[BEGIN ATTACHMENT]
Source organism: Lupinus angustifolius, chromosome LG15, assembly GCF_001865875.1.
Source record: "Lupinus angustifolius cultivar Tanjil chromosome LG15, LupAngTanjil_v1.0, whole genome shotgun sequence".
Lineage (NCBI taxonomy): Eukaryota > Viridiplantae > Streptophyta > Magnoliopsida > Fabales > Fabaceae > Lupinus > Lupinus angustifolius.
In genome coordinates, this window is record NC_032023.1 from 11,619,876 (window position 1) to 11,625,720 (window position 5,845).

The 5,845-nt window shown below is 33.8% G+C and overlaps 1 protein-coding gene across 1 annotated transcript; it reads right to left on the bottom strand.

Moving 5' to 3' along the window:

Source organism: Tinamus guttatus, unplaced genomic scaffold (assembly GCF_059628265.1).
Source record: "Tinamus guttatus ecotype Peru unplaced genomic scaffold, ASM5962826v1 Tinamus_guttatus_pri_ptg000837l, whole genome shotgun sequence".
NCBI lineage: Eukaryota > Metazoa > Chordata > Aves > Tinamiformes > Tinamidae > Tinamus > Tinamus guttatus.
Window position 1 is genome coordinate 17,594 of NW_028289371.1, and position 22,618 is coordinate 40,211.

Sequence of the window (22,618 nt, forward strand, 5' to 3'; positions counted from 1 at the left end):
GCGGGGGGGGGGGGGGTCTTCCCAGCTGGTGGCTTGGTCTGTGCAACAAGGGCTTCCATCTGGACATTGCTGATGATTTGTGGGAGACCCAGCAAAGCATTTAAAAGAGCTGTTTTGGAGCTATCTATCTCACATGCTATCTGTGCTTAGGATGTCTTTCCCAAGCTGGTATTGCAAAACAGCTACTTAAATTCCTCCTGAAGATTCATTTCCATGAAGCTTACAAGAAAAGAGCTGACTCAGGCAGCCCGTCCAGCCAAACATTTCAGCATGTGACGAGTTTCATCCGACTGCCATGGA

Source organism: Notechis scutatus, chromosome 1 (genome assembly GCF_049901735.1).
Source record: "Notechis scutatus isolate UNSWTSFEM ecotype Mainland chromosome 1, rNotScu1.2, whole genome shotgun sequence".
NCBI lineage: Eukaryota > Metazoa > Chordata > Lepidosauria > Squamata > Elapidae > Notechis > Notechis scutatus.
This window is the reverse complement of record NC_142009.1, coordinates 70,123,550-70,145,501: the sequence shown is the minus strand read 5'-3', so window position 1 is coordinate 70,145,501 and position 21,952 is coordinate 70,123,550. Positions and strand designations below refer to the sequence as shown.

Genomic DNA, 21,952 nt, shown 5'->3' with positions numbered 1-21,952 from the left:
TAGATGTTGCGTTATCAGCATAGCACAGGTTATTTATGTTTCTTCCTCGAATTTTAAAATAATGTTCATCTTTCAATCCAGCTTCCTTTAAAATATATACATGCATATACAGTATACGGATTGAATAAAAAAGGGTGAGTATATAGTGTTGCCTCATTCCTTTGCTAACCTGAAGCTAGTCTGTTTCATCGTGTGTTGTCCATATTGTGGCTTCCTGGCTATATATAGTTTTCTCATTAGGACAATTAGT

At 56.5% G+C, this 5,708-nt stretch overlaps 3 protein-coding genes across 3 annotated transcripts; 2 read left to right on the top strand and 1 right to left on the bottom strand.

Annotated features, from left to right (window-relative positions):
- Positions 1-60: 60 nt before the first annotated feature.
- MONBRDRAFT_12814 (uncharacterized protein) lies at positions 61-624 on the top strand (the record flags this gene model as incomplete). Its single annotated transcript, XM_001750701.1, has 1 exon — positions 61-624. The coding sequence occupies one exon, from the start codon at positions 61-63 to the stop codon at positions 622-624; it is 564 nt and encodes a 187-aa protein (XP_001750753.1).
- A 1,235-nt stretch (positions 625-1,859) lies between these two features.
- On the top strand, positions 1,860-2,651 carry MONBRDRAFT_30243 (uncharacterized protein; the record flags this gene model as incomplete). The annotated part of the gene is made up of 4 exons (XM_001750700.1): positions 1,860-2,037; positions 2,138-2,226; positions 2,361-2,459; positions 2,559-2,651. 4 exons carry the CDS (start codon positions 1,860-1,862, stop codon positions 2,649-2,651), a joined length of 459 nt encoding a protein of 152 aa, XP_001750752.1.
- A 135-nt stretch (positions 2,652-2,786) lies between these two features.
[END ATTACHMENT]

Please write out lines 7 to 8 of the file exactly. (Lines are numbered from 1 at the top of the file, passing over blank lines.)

Source organism: Tinamus guttatus, unplaced genomic scaffold (assembly GCF_059628265.1).
Source record: "Tinamus guttatus ecotype Peru unplaced genomic scaffold, ASM5962826v1 Tinamus_guttatus_pri_ptg000837l, whole genome shotgun sequence".